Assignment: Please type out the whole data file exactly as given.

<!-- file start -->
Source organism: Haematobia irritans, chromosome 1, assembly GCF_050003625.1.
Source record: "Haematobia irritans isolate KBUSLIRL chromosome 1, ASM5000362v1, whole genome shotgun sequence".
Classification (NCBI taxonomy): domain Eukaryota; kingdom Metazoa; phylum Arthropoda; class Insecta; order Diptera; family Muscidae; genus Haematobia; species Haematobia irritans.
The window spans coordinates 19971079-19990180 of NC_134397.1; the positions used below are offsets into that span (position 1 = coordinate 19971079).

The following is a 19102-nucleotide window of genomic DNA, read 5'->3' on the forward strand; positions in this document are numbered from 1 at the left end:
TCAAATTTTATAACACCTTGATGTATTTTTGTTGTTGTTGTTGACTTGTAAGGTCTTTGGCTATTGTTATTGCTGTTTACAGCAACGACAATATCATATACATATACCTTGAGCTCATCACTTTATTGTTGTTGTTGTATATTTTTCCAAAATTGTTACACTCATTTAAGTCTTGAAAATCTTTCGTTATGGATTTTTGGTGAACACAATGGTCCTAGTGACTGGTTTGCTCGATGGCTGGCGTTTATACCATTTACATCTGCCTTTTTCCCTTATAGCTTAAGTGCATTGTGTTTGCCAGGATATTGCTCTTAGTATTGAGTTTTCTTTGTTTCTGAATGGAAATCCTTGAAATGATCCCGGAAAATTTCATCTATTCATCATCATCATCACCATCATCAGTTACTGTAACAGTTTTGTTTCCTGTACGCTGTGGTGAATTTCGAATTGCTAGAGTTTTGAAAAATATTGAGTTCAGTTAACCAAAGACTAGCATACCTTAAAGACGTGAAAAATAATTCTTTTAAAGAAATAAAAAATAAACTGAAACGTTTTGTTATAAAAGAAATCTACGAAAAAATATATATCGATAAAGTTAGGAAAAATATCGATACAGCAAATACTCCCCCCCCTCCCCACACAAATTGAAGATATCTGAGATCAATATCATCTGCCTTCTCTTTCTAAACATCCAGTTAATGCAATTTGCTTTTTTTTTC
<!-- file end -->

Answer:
Source organism: Haematobia irritans, chromosome 1, assembly GCF_050003625.1.
Source record: "Haematobia irritans isolate KBUSLIRL chromosome 1, ASM5000362v1, whole genome shotgun sequence".
Classification (NCBI taxonomy): domain Eukaryota; kingdom Metazoa; phylum Arthropoda; class Insecta; order Diptera; family Muscidae; genus Haematobia; species Haematobia irritans.
The window spans coordinates 19971079-19990180 of NC_134397.1; the positions used below are offsets into that span (position 1 = coordinate 19971079).

The following is a 19102-nucleotide window of genomic DNA, read 5'->3' on the forward strand; positions in this document are numbered from 1 at the left end:
TCAAATTTTATAACACCTTGATGTATTTTTGTTGTTGTTGTTGACTTGTAAGGTCTTTGGCTATTGTTATTGCTGTTTACAGCAACGACAATATCATATACATATACCTTGAGCTCATCACTTTATTGTTGTTGTTGTATATTTTTCCAAAATTGTTACACTCATTTAAGTCTTGAAAATCTTTCGTTATGGATTTTTGGTGAACACAATGGTCCTAGTGACTGGTTTGCTCGATGGCTGGCGTTTATACCATTTACATCTGCCTTTTTCCCTTATAGCTTAAGTGCATTGTGTTTGCCAGGATATTGCTCTTAGTATTGAGTTTTCTTTGTTTCTGAATGGAAATCCTTGAAATGATCCCGGAAAATTTCATCTATTCATCATCATCATCACCATCATCAGTTACTGTAACAGTTTTGTTTCCTGTACGCTGTGGTGAATTTCGAATTGCTAGAGTTTTGAAAAATATTGAGTTCAGTTAACCAAAGACTAGCATACCTTAAAGACGTGAAAAATAATTCTTTTAAAGAAATAAAAAATAAACTGAAACGTTTTGTTATAAAAGAAATCTACGAAAAAATATATATCGATAAAGTTAGGAAAAATATCGATACAGCAAATACTCCCCCCCCTCCCCACACAAATTGAAGATATCTGAGATCAATATCATCTGCCTTCTCTTTCTAAACATCCAGTTAATGCAATTTGCTTTTTTTTTC